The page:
A wonderful Amazon review of By His Own Blood has been posted by an old Texas friend from the past. Thank you, Art, for your very thoughtful words and for reconnecting after many years. John
I was shocked when doing a search not too long ago for my childhood friend, John Montandon. I remember that he and I had an instant bond when we were both attending Munday Elementary School in Munday, TX. He was removed about half way through the school year, and I asked my teacher, Bronza Cox, what had happened to him. She told me the family had moved and he was attending school in Knox City. Well, that was partly true. They did live on a ranch in Knox City, but they had tried to enroll John at 5, and some local (Munday) parents objected. His parents removed him and started him the next year at Knox City. It made me very sad that he was gone because we enjoyed doing things that not all the other kids did.
Miss (Augustine) Tennie was John's dad's sister. She took tickets to the Saturday afternoon matinee at the Roxy theater in Munday. She was, like John, a very pleasant person. I always enjoyed visiting with Miss Tennie before the show and she would update me on what John and Gene had been doing.
We left for college in 1965. John had endured much more adversity in his young life than I ever did, particularly when the family home burned. The book endorses this. It amazed me what he went through to get his degree.
Some parts of the book are so visceral and real that you can almost taste them. John describes the smell of his dad. He describes the aroma of the fresh crops. These are things hard to detail unless you have grown up in a farming community. My dad was an Old Spice/Aqua Velva aficionado himself. His smell would be prevalent before church and for whatever family social gathering we attended. The aroma before or after a rain on the crops made you take long breaths in order to savor that fresh, rare atmosphere. John captures the essence of this briefly, yet with enough description for even the most citified to understand.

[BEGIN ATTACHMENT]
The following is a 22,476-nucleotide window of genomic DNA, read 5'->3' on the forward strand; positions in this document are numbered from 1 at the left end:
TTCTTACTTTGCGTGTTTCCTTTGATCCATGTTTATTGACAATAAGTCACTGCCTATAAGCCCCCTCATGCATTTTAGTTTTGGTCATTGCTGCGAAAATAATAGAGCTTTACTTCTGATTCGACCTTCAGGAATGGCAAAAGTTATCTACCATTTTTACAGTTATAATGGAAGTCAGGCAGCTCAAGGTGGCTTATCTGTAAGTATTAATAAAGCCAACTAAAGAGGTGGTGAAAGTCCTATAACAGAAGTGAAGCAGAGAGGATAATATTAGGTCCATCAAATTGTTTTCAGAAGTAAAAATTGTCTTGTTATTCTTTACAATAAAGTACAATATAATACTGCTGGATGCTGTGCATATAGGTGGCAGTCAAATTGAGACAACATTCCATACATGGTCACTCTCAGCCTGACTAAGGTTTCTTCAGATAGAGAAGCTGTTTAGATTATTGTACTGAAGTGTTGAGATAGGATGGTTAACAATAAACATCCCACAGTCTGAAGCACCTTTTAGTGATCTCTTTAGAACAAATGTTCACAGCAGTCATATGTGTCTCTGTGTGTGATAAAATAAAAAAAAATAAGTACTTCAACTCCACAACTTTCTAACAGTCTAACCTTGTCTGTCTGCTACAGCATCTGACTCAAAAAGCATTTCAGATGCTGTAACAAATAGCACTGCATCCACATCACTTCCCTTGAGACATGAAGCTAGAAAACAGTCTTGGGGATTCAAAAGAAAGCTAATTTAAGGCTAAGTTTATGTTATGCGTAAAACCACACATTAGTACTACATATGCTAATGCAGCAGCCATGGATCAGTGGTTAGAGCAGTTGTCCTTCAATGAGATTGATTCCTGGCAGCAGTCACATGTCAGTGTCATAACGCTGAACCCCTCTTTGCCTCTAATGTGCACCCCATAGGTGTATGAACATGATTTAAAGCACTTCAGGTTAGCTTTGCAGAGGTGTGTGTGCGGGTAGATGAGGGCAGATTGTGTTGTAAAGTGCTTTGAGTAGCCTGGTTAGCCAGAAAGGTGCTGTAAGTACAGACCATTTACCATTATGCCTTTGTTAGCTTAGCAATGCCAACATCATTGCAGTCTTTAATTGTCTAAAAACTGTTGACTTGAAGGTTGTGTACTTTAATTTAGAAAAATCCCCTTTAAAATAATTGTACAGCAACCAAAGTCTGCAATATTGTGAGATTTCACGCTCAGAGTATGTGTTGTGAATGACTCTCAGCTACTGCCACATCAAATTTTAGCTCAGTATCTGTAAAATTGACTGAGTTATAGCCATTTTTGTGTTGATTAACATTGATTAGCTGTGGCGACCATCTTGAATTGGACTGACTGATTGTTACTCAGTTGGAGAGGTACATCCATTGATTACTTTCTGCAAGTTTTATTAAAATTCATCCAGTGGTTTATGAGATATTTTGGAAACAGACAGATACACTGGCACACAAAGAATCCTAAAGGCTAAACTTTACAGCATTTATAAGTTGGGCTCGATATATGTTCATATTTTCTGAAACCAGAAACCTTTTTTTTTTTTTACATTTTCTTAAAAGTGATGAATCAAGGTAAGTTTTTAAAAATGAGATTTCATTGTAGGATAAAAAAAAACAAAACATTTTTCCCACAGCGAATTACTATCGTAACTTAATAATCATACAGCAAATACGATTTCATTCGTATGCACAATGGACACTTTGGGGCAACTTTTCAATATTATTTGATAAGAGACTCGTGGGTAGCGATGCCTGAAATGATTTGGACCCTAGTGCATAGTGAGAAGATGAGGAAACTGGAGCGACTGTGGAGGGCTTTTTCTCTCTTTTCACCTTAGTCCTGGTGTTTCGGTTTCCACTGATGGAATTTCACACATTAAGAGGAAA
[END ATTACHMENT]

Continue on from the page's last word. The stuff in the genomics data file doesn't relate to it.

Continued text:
When John's dad became ill with the AIDS virus, I remember my sister saying there was a rumor that someone in Knox City, a prominent person, had come down with the disease. The identity of the family was not known to her or anyone else in the Munday community......this just did not playout on the Knox Prairie of the day.
Well, it turns out that it did, and one of my best friends from childhood was involved unbeknownst to me. John tells the story of the hardships he had to endure trying to find a hospital for treatment of his dad. The unknown nature of AIDS at the time seemed to blind health care professionals & institutions of their mission to treat the ill and infirm. Fortunately, John had the good sense to call his alma mater, Texas Tech, and, to make a long story short, enroll his dad in their treatment program. This is bound to have extended Doc's life for quite a while. Doc was not known to me personally, but my dad knew him and always spoke of Doc and Mary Lee with great respect as folks who had weathered a lot of hardship and had been able to overcome tremendous obstacles to preserve their lives and those of John and Gene.
This work lays out their daily lives in vignettes that are appealing to any reader. I know what John says is true and sincere. I was with you, John, and Gene, although not having to endure nearly the mountains you had to climb. Buy this book. You will laugh, cry, experience life's joys and hardships, and pleasures. This is a quick, entertaining and yet factual read. Once you start, you will think you are viewing a "mind" video and won't put it down.
Thank you, John for telling your story. My respect and admiration for you, and pride to count you as a friend know no bounds.